Many of the younger generation of French stars, who might have been expected to move abroad by now, are still with their original clubs. The economic position of the French league (sapped by high taxes and relatively low television revenue) is no stronger than it was. But the financial clout of the predator clubs, especially in England and Italy, has been much reduced. As a result, Auxerre have been able to hang on, for another year at least, to their brilliant young striker, Djibril Cissé and their much admired central defenders Philippe Mexès and Jean-Alain Boumsong. Lyon still have their thrilling but appallingly inconsistent winger and striker Sydney Govou. Even provincial, impoverished Sochaux have kept the services of one of the brightest, young, French midfield talents, Benoît Pedretti, who has already impressed as an understudy for Zinedine Zidane with the national team.

Financial problems elsewhere may offer some hope that the French league may be able to close the gap with the Premiership, Serie A and the La Liga.

However, French clubs have problems of their own. The average attendance last season fell below 20,000 - the first fall since the apotheosis of Les Bleus in the 1998 World Cup created a boom in football-going in France. The economic difficulties of the main French cable TV channel, Canal Plus, have already reduced the budget of PSG (majority owned by the television company) and are likely to squeeze revenue for all clubs in the years ahead.

Only Marseille - with a large fan base - and Lyon with a crafty, far-seeing president in Jean-Michel Aulas, seem to have the long-term economic strength to aspire to match the Spanish, English and Italian clubs. Marseille, in particular, have been busy strengthening their squad in the close season and have started strongly with two 1-0 victories.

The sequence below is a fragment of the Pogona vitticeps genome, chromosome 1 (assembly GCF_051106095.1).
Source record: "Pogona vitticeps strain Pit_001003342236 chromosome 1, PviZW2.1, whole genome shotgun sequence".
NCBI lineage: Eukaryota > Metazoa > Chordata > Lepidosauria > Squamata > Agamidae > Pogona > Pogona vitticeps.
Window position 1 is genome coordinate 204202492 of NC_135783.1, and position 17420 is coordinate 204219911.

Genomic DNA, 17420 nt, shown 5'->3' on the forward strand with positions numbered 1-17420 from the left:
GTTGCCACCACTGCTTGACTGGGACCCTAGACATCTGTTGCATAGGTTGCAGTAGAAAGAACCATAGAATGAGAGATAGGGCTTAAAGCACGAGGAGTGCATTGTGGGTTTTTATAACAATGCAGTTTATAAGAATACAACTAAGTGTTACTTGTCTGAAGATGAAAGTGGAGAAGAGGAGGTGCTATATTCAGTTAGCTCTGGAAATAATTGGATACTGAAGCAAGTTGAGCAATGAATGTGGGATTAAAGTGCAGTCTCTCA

Philippe Christanval, an international central defender, has been repatriated from Barcelona. Stephan Vachousek, a Czech international, and Sylvain N'Diaye of Senegal, have strengthened the midfield. To put things in perspective, however, the total outlay of Marseille - the French big-spenders - on five new players was around £10m, a week's pocket money for Chelsea.



Few Auxerre fans would have predicted that Djibril Cissé would still be playing at the Stade de l'Abbé Deschamps this season. Said to be a long-term target for Liverpool, 22-year-old Cissé will be hoping to improve on a comparatively disappointing run last season. Although the Arles-born striker has become a regular face in the French national squad, his return of 14 goals from 33 matches last season was a drop on the previous year, when he hit 22 in 29 games. However, he has all the attributes to trouble even the best defences.


Arsène Wenger was among those who considered signing Jérome Rothen when he made the breakthrough with Troyes, but it was Monaco who eventually took the plunge. It proved to be an excellent move for the talented winger, whose displays last season attracted the attention of many of Europe's leading clubs, as well as the French national manager, Jacques Santini. A creative player who is always looking to open up defences, Rothen was a key factor in Monaco's sustained challenge for the French title last season.


Sedan's relegation to the Second Division at the end of last season was a bitter blow for a club which has been particularly adept at uncovering African talent. One of the players they have subsequently lost is Modeste M'Bami, a 20-year-old Cameroon international, who resisted an approach from Wolves and chose instead to join Paris St-Germain. A forceful midfielder in the Vieira mould, he should make a big impression in the French capital.